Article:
Westside Board Works to Overcome $2.8 million deficit

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Westside Board Works to Overcome $2.8 million deficit

Graphic by Lance Staff.  The Westside district has been hit by budget cuts for the past several years.

Graphic by Lance Staff. The Westside district has been hit by budget cuts for the past several years.

Abigail Schreiber

Graphic by Lance Staff. The Westside district has been hit by budget cuts for the past several years.

Abigail Schreiber

Abigail Schreiber

Graphic by Lance Staff. The Westside district has been hit by budget cuts for the past several years.

By Nolan Spisak and Emily Kutler

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At a Westside school board meeting on Feb. 27, it was announced that the district is facing a $2.8 million shortage. According to Director of Communications and Engagement Brandi Paul, it is the goal of Superintendent Blane McCann to keep a balanced budget, and, as a result, the budget has been reviewed and reductions will be made for the fiscal year 2020. Two components of the budget cuts are a reduction of six and a half positions at the high school and the elimination of Center for Advanced Professional Studies (CAPS). Paul said the board is asking the question of what makes the identity of Westside Community Schools and are trying to steer clear of chipping away at that identity.

“These are really tough questions that we are going to have to continue to ask because we have hard working professionals that are trying to really look at the budget and determine where we can be more efficient,” Paul said.

Paul said that the board members are hopeful that the staff reductions throughout the district will take place through attrition. This means that when a teacher retires or leaves the school district, their position will be removed. She said that for employees who are not leaving the district through attrition, the district is working to find places where those employees can land.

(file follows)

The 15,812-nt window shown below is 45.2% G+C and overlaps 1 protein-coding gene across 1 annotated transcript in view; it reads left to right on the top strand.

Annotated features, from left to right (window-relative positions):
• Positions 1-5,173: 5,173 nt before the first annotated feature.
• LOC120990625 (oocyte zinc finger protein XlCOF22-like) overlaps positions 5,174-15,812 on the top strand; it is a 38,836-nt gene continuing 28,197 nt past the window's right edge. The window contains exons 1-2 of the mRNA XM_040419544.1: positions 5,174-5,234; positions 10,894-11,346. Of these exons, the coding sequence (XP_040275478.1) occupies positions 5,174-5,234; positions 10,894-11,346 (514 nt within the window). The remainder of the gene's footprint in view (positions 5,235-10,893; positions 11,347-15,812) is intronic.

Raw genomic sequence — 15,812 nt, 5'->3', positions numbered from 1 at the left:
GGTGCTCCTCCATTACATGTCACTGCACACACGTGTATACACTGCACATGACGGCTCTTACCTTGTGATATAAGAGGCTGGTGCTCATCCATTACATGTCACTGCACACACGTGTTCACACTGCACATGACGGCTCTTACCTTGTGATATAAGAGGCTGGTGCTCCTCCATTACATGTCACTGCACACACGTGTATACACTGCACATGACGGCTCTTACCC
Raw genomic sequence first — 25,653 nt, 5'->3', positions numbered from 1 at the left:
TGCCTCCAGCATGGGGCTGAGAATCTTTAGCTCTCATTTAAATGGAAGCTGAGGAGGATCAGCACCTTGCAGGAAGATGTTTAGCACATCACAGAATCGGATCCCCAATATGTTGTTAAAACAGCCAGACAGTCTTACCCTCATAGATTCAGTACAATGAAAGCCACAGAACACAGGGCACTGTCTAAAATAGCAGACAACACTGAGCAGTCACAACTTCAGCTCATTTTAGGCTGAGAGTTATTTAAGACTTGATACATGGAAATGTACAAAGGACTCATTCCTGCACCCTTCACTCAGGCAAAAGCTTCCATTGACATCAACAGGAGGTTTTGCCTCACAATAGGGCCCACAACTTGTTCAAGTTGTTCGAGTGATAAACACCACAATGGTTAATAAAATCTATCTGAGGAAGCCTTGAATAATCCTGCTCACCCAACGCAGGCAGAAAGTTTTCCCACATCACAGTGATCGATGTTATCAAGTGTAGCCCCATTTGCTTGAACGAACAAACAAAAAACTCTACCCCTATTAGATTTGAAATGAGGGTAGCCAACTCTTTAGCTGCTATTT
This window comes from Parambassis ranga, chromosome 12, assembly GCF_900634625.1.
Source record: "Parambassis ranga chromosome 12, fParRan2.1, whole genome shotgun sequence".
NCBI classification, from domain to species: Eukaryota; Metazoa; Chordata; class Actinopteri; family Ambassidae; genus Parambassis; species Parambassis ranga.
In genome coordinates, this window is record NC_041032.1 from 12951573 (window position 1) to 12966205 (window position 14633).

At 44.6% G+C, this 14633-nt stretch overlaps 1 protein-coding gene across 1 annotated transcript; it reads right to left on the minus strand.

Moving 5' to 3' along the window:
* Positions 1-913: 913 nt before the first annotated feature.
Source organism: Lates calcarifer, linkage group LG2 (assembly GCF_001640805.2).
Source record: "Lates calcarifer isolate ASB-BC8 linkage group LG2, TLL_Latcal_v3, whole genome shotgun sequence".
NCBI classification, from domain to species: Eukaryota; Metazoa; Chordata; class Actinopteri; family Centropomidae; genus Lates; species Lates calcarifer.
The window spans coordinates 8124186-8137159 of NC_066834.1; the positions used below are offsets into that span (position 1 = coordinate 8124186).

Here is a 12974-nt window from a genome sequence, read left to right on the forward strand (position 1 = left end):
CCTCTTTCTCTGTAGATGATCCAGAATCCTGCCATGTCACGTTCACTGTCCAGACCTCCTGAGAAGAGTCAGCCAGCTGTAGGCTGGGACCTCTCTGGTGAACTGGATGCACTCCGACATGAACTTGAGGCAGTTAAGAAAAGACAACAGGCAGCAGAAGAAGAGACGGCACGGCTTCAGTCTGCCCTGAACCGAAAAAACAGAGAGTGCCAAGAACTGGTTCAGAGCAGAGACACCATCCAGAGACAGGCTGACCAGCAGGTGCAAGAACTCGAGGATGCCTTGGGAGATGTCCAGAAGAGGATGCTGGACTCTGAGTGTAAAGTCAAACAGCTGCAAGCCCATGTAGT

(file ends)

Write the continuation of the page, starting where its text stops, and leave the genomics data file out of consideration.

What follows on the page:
“We’re just restructuring to find out how we can make these numbers work but at the same time keeping our great employees in any way that we can,” Paul said.

With the reduction of staff, Dana Blakely, president of the Westside School Board, said that increased class sizes may make it harder for high school students to get that extra help they need that modular scheduling allows.

“The reduction of staff may mean larger class sizes and fewer people to teach in the modular study,” Blakely said.

It is also assumed that in the fall, when the budget is finalized, the CAPS program in entirety will be cut. CAPS allows students the opportunity to get a head start on becoming professionals in Health Sciences, Business Solutions/Emerging Technology and STEM. After no longer being funded through a federal grant, the $461,000 program will no longer be offered to students. Paul said that the district is still hopeful to have programs with similar opportunities to CAPS at the high school such as the Nebraska Furniture Mart School for Entrepreneurial Thinking and DECA.

“We are hoping that we can be innovative,” Paul said. “How can we create those same opportunities for our students, but in a different way at the high school without having a stand-alone space and without having to pay for those programs through our budget?”

From asking teachers to cut down on paper usage to electricity bills, Paul said that they have taken many measures over the past few years to keep budget cuts from affecting the classroom. Paul said that while Superintendent McCann has made $10.5 million in reductions. Part of the reasoning behind the reductions comes from state funding.

“Truly with the situation currently with the Nebraska legislature and where we are as a state for funding for public education, Dr. McCann is very firm that this is a revenue problem and not a spending problem,” Paul said.

Despite the district’s current elementary schools renovations, the budget shortage the district is facing for 2020 is unrelated. In 2015, voters passed a $79.9 million bond that went to Westside. As stated in the bond contract, the money is to only be used for the renovation of schools.

“As much as it would help, by law we are not allowed to borrow the money to help pay off this debt,” Paul said. “It is strictly for the betterment of our schools.”

Paul said she cannot determine if the budget will increase or decrease in coming years. The board will not fully know the approved budget for the year of 2020 until fall, but are confident this is the way they will go. Paul said that the board acknowledges that these are tough decisions.

“I saw it with my own eyes…Last week was a really tough week,” Paul said. “These aren’t just numbers to us. These are our friends and our colleagues.”

Infographics by Malia Battafarano and Sam Cohen

This story was originally published on Westside Wired on March 15, 2019.